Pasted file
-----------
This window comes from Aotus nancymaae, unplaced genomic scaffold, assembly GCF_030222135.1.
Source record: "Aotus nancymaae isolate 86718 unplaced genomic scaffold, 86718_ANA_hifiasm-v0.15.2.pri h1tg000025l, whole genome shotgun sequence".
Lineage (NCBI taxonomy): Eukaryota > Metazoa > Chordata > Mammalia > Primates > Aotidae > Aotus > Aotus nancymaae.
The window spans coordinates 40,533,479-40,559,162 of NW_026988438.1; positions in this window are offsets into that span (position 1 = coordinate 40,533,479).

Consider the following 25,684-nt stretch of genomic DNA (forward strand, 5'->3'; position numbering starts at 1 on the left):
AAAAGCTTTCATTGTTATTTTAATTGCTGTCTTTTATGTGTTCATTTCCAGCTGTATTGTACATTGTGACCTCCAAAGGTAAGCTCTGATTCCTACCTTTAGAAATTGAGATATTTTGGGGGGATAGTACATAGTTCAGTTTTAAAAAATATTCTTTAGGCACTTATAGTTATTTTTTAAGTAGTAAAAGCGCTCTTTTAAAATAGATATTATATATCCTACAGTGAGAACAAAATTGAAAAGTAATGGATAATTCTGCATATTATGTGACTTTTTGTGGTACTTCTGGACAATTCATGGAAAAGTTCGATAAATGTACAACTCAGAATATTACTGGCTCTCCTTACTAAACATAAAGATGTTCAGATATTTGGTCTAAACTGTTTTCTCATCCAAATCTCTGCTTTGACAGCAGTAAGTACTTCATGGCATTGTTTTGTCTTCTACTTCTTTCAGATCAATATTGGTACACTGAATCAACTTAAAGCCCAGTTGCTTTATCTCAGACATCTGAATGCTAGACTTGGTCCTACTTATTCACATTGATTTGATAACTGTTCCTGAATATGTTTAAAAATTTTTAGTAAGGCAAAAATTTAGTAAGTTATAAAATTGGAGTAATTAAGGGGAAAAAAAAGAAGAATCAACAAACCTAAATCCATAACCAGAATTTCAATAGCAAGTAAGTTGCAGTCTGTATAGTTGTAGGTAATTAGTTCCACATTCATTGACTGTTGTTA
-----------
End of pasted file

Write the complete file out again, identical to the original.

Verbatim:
This window comes from Aotus nancymaae, unplaced genomic scaffold, assembly GCF_030222135.1.
Source record: "Aotus nancymaae isolate 86718 unplaced genomic scaffold, 86718_ANA_hifiasm-v0.15.2.pri h1tg000025l, whole genome shotgun sequence".
Lineage (NCBI taxonomy): Eukaryota > Metazoa > Chordata > Mammalia > Primates > Aotidae > Aotus > Aotus nancymaae.
The window spans coordinates 40,533,479-40,559,162 of NW_026988438.1; positions in this window are offsets into that span (position 1 = coordinate 40,533,479).

Consider the following 25,684-nt stretch of genomic DNA (forward strand, 5'->3'; position numbering starts at 1 on the left):
AAAAGCTTTCATTGTTATTTTAATTGCTGTCTTTTATGTGTTCATTTCCAGCTGTATTGTACATTGTGACCTCCAAAGGTAAGCTCTGATTCCTACCTTTAGAAATTGAGATATTTTGGGGGGATAGTACATAGTTCAGTTTTAAAAAATATTCTTTAGGCACTTATAGTTATTTTTTAAGTAGTAAAAGCGCTCTTTTAAAATAGATATTATATATCCTACAGTGAGAACAAAATTGAAAAGTAATGGATAATTCTGCATATTATGTGACTTTTTGTGGTACTTCTGGACAATTCATGGAAAAGTTCGATAAATGTACAACTCAGAATATTACTGGCTCTCCTTACTAAACATAAAGATGTTCAGATATTTGGTCTAAACTGTTTTCTCATCCAAATCTCTGCTTTGACAGCAGTAAGTACTTCATGGCATTGTTTTGTCTTCTACTTCTTTCAGATCAATATTGGTACACTGAATCAACTTAAAGCCCAGTTGCTTTATCTCAGACATCTGAATGCTAGACTTGGTCCTACTTATTCACATTGATTTGATAACTGTTCCTGAATATGTTTAAAAATTTTTAGTAAGGCAAAAATTTAGTAAGTTATAAAATTGGAGTAATTAAGGGGAAAAAAAAGAAGAATCAACAAACCTAAATCCATAACCAGAATTTCAATAGCAAGTAAGTTGCAGTCTGTATAGTTGTAGGTAATTAGTTCCACATTCATTGACTGTTGTTA